Cobblestone Jazz ‎– India In Me



India In Me (Mix 2) 13:35
India In Me (Mix 1) 12:22

Versions (3)

Cat# Artist Title (Format) Label Cat# Country Year
WAG018 Cobblestone Jazz India In Me(12") Wagon Repair WAG018 Canada 2006 Sell This Version
WAG018 Cobblestone Jazz India In Me(12", Com) Wagon Repair WAG018 Canada 2006 Sell This Version
WAG 018 Cobblestone Jazz India In Me(12", W/Lbl) Wagon Repair WAG 018 Canada 2006 Sell This Version


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December 7, 2016
referencing India In Me, 12", WAG018

Easily the best record I own by a long way


November 17, 2006
edited over 15 years ago
referencing India In Me, 12", WAG018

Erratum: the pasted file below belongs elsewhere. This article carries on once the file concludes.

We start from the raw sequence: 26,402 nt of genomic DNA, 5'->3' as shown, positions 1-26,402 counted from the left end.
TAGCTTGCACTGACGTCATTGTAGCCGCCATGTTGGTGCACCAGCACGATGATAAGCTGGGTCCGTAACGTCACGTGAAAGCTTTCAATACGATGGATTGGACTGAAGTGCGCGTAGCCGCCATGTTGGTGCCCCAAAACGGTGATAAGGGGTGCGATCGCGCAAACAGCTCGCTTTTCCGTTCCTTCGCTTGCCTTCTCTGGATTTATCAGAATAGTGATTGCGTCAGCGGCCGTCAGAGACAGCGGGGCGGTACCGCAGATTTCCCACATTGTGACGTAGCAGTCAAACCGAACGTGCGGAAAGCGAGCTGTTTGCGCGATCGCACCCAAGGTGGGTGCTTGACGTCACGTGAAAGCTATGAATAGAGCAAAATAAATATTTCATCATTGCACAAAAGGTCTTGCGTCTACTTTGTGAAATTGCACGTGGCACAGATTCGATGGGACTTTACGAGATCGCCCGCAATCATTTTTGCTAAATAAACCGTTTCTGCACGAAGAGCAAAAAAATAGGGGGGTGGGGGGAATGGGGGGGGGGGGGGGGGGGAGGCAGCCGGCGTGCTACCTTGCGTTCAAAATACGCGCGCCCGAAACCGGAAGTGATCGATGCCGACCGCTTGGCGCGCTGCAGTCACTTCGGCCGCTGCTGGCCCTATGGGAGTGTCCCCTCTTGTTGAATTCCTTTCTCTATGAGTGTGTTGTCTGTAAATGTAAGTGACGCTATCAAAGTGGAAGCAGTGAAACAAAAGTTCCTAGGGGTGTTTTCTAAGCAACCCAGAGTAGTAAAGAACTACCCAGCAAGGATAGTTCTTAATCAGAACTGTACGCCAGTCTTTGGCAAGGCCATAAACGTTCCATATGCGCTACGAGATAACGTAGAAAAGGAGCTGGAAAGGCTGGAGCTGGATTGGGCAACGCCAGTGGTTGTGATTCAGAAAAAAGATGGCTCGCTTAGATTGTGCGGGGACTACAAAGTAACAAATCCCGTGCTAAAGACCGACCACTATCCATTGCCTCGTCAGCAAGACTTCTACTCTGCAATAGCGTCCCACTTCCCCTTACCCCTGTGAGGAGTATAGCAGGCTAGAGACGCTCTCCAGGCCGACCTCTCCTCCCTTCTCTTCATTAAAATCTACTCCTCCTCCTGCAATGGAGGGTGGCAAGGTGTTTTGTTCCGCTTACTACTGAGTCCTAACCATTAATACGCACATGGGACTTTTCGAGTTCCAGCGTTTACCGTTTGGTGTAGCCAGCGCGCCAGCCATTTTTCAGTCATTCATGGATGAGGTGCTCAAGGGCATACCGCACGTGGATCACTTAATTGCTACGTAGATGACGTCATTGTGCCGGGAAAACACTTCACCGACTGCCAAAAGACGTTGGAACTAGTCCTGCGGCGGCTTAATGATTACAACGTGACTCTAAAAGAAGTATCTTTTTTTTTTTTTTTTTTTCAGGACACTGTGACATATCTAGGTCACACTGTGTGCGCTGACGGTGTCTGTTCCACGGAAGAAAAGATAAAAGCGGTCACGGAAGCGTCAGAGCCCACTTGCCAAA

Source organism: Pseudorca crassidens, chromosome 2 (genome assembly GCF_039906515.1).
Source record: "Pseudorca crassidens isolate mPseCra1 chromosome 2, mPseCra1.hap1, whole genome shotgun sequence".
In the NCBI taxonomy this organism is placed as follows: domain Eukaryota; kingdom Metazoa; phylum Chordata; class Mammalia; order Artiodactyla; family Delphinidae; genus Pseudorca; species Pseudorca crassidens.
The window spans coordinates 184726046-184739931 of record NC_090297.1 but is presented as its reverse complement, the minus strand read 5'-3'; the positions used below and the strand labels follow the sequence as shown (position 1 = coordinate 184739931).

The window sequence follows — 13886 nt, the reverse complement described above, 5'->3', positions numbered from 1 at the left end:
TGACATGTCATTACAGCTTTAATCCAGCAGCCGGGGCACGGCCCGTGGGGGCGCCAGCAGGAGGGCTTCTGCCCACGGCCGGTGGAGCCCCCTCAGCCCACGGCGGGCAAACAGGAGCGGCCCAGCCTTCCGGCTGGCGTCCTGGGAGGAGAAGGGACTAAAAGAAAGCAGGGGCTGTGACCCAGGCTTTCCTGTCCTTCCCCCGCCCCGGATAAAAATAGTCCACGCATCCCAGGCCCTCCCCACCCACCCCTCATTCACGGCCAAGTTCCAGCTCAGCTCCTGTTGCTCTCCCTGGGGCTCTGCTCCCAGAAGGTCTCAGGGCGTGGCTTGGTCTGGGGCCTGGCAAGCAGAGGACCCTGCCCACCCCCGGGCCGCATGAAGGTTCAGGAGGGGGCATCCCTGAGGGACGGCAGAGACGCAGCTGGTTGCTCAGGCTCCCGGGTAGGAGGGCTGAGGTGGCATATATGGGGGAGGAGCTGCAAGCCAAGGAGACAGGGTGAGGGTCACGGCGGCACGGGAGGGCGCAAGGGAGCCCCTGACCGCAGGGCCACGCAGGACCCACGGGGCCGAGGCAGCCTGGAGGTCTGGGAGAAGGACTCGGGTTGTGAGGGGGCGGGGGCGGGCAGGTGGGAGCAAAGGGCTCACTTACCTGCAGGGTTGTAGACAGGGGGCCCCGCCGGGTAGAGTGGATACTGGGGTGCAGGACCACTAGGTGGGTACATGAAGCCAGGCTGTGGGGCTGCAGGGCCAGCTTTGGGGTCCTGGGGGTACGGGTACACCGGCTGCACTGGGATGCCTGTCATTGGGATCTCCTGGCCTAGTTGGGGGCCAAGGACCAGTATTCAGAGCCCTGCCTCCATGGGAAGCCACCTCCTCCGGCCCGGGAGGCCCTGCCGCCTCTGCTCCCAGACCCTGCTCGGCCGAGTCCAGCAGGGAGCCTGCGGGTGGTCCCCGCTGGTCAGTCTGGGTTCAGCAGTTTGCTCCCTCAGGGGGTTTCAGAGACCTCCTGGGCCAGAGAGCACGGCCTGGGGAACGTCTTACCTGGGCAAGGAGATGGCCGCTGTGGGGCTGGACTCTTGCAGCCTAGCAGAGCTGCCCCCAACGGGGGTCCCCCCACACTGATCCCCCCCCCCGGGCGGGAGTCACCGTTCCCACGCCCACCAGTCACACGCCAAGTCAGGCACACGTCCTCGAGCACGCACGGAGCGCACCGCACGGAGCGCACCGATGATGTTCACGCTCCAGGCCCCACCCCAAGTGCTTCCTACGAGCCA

Cobblestone Jazz has been performing live electronic music for five years together. The three members of the group are programmer Tyger Dhula, keyboardists Danuel Tate and Mathew Jonson. The nature of their music balances electronic composition with a live and moving element that results in the exploration of many different styles. Cobblestone is a bit of an anomaly in this day and age of studio refinement, opting to approach music from a performance perspective first, as opposed to recreating studio pieces for their live shows. A large part of this is due to the involvement of Tate, whose background as a jazz musician has led to a large emphasis on playing live. The group’s influences range from jazz and dub to breakbeats and minimal techno, and many points in between. ‘India In Me’ has been one of the highlights of their recent live performances at venues including the Montreux Jazz Festival and Panorama Bar in Berlin. Likened by some to electronic whales singing to each other, the groove undulates and develops constantly over the course of each session. Both tracks are recorded and mixed in a live outboard setting. No pre-arrangement was done; the tracks are just improvised and mixed straight to tape. Both versions share the same principle parts – Mat playing the bassline on an SH-101 and Danuel on Vocoder jamming together – plus atmospherics from Tyger of an early live recording of Danuel playing trumpet through lots of reverb. The A side has a freer composition and broken rhythms while the B side appears straighter, more obviously for a club setting. Both build and destroy dancefloors, capturing minds and feet, waking us up to the unique and unmistakable sound of Cobblestone Jazz.